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A country man give India a sanitary napkin revolution

Author:   Date:2014-12-01  From:  Hits:2608

Arunachalam Muruganantham's invention came at great personal cost - he nearly lost his family, his money and his place in society. But he kept his sense of humor.

"It all started with my wife," he says. In 1998 he was newly married and his world revolved around his wife, Shanthi, and his widowed mother. One day he saw Shanthi was hiding something from him. He was shocked to discover what it was - rags, "nasty cloths" which she used during menstruation.

 

When Muruganantham looked into it further, he discovered that hardly any women in the surrounding villages used sanitary pads - fewer than one in 10. His findings were echoed by a 2011 survey by AC Nielsen, commissioned by the Indian government, which found that only 12% of women across India use sanitary pads.

Muruganantham says that in rural areas, the take-up is far less than that. He was shocked to learn that women don't just use old rags, but other unhygienic substances such as sand, sawdust, leaves and even ash. Women who do use cloths are often too embarrassed to dry them in the sun, which means they don't get disinfected. Approximately 70% of all reproductive diseases in India are caused by poor menstrual hygiene - it can also affect maternal mortalityThere was seldom women would test for him, He created a "uterus" from a football bladder by punching a couple of holes in it, and filling it with goat's blood. Muruganantham would collect the blood and mix in an additive he got from another friend at a blood bank to prevent it clotting too quickly - but it didn't stop the smell. He walked, cycled and ran with the football bladder under his traditional clothes, constantly pumping blood out to test his sanitary pad's absorption rates. Everyone thought he'd gone mad.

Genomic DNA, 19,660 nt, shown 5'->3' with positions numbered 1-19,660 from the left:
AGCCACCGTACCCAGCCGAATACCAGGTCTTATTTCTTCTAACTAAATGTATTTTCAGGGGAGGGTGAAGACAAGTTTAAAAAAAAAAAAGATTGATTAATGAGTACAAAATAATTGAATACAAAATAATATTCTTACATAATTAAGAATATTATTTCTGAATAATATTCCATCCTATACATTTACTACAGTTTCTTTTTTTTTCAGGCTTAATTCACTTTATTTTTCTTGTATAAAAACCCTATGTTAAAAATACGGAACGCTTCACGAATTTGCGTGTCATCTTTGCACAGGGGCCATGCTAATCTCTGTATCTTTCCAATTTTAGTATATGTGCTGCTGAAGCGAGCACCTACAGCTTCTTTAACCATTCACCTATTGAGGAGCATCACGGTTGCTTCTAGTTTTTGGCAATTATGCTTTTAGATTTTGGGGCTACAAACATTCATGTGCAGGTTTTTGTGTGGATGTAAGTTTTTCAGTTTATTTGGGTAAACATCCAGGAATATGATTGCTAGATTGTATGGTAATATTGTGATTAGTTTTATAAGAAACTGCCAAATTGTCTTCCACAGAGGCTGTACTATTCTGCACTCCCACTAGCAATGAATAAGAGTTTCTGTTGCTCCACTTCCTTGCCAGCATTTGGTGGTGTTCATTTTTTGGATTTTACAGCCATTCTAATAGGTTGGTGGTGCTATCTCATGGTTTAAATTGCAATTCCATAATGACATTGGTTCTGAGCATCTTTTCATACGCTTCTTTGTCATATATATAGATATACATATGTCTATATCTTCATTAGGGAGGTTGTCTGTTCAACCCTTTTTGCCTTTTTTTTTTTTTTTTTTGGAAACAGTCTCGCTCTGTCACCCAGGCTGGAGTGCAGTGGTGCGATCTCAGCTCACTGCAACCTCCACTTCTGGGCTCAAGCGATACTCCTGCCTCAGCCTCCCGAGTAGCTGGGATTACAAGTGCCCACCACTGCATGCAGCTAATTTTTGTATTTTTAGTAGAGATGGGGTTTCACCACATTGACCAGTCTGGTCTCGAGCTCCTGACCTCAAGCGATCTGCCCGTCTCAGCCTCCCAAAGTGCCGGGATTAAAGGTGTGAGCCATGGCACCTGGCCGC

After a long devoting effort, now Muruganantham has operated the mill, most of his clients are NGOs and women's self-help groups. A manual machine costs around 75,000 Indian rupees (£723) - a semi-automated machine costs more. Each machine converts 3,000 women to pad usage, and provides employment for 10. They can produce 200-250 pads a day which sell for an average of about 2.5 rupees (£0.025) each.

NEW SENSATION SANITARY PRODUCT CO., LTD. SINCE 1997  

Head Office :Xihai Industrial Zone,Lecong Town,Shunde Dist., Foshan City, Gunangdong Province,China  (P.C.)528315
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